For one talkback radio caller, the first sign something was wrong with Australia’s second-largest internet provider, Optus, came when her cat’s wifi-powered food dispenser failed to serve breakfast at 6:10 a.m. and her pet woke her.
For disability pensioner Chris Rogers, who needs painkillers for a knee injury that prevents him from working, the problem became apparent when he drove 30 minutes to the pharmacist and his electronic prescription could not be filled.
“Because of the outage it won’t load,” Rogers told Reuters while he was waiting at the pharmacist for the internet to return. “Reception is flat out. It’s crazy, I’ve never seen such chaos.”
For millions of Australians who could not pay for goods, book rides, get medical care or even make phone calls, a nine-hour near-total service blackout from the company which provides 40% of the country’s internet became a lesson in the risks of a society that has moved almost entirely online.
In the three years to 2022, Australian cash transactions halved to 16% as pandemic restrictions sped up a longer-term trend toward so-called contactless payments, according to the Reserve Bank of Australia. One-quarter of the country’s doctor appointments are online or by phone, government data shows.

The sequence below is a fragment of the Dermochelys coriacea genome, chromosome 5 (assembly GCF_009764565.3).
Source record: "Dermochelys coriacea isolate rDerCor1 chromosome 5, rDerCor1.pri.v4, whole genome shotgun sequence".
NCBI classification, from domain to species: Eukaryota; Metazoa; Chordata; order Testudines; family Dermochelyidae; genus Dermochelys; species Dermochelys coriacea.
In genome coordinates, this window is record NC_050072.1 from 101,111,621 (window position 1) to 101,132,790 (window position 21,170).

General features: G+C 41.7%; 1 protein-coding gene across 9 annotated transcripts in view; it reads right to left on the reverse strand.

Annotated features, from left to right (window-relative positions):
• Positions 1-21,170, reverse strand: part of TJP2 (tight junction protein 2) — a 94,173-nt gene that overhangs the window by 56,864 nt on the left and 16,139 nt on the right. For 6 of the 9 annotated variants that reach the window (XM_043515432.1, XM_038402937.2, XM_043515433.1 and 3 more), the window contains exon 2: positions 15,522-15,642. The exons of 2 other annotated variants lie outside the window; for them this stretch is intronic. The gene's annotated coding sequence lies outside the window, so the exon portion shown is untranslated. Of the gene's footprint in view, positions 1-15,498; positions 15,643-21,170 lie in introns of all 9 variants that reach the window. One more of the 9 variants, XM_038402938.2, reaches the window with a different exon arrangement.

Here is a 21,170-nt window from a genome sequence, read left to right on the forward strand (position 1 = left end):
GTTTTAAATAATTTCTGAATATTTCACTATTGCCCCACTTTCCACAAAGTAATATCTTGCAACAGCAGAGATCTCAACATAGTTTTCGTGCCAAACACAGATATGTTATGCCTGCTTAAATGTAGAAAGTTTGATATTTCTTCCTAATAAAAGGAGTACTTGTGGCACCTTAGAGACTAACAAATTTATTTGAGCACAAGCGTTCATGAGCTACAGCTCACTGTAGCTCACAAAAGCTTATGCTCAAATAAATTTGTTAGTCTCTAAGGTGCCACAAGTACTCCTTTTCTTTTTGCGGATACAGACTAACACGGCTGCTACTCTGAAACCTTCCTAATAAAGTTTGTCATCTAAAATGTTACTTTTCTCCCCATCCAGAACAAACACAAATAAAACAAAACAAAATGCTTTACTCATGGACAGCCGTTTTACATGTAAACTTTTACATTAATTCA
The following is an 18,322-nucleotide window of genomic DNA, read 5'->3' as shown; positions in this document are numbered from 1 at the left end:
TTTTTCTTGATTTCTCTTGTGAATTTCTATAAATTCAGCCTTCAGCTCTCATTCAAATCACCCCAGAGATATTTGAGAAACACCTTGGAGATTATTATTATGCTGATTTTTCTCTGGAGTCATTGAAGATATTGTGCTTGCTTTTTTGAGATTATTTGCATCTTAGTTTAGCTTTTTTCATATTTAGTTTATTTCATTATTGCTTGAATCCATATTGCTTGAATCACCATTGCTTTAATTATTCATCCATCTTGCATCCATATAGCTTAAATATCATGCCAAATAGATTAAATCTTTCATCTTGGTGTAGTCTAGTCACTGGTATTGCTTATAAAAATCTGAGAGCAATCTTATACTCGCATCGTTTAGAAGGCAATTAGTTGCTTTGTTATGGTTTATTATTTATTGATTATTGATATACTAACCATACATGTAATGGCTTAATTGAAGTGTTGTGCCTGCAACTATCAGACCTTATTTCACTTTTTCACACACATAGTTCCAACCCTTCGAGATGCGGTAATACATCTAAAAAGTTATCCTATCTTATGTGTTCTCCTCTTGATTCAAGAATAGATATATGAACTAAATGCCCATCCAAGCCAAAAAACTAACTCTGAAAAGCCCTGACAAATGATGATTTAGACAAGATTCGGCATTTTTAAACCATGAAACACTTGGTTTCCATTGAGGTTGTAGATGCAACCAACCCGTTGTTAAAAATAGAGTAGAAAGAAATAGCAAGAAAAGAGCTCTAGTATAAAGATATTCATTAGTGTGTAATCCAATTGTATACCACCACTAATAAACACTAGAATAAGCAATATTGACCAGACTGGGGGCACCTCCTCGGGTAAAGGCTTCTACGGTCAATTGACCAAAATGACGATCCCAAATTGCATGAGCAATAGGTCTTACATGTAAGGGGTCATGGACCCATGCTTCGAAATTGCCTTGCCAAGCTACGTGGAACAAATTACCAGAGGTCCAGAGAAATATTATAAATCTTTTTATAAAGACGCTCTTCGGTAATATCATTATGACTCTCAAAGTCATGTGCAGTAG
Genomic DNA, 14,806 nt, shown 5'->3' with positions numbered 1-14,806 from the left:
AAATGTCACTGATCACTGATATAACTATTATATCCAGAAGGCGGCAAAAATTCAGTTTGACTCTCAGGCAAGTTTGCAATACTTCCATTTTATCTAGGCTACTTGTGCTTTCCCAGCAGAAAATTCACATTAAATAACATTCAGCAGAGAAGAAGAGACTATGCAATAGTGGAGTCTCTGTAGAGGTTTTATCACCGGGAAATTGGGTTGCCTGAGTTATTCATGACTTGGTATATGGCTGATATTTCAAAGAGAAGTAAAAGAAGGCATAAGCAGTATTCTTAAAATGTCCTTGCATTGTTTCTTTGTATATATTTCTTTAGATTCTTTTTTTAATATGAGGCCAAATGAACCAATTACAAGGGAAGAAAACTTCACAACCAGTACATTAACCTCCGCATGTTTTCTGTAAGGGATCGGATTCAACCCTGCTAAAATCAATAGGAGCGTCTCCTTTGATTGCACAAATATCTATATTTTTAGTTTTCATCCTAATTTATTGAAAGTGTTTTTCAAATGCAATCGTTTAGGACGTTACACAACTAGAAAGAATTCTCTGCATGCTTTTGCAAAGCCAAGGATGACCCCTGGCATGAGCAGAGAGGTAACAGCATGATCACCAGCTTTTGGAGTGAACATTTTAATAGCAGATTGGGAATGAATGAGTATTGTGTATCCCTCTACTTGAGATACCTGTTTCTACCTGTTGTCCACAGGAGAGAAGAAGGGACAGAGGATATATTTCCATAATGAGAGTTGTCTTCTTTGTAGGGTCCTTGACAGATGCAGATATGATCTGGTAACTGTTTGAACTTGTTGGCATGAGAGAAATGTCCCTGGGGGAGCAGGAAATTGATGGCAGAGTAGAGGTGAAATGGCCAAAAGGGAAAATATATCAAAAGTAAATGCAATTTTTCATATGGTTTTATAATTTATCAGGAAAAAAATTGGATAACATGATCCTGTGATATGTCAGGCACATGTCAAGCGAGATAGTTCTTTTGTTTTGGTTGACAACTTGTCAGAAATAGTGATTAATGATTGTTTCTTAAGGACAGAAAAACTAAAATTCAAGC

“We are now so very reliant, because of COVID, on telehealth and also electronic messaging systems,” said Michael Clements, rural chair of the Royal Australian College of General Practitioners.
“The reality is many people have just missed out on care.”
Optus, which is owned by Singapore Telecommunications, gave no explanation for the outage except to say it was investigating it. Most of its services were restored by the afternoon.
Until then, even taking a walk became more difficult, at least for people who needed directions.
“I’m looking for a bank, and when you can’t go onto your phone and Google pretty much you are lost,” said Angela Ican, a security officer in Sydney’s central business district.
An office worker from Sydney told Reuters he could not get into his building because the door required an internet-connected smartphone application to unlock.
Small business owners told Reuters they either relied on regular customers to pay them back once internet was restored or gave customers an option to pay cash or come back later.
“We are a A$4,000-A$5,000 ($2,600-$3,200) a day business and we’ve lost about A$1,000 in coffee sales this morning,” said Roderick Geddes, owner of Pirrama Park Kiosk in Sydney, which was unable to process electronic payments.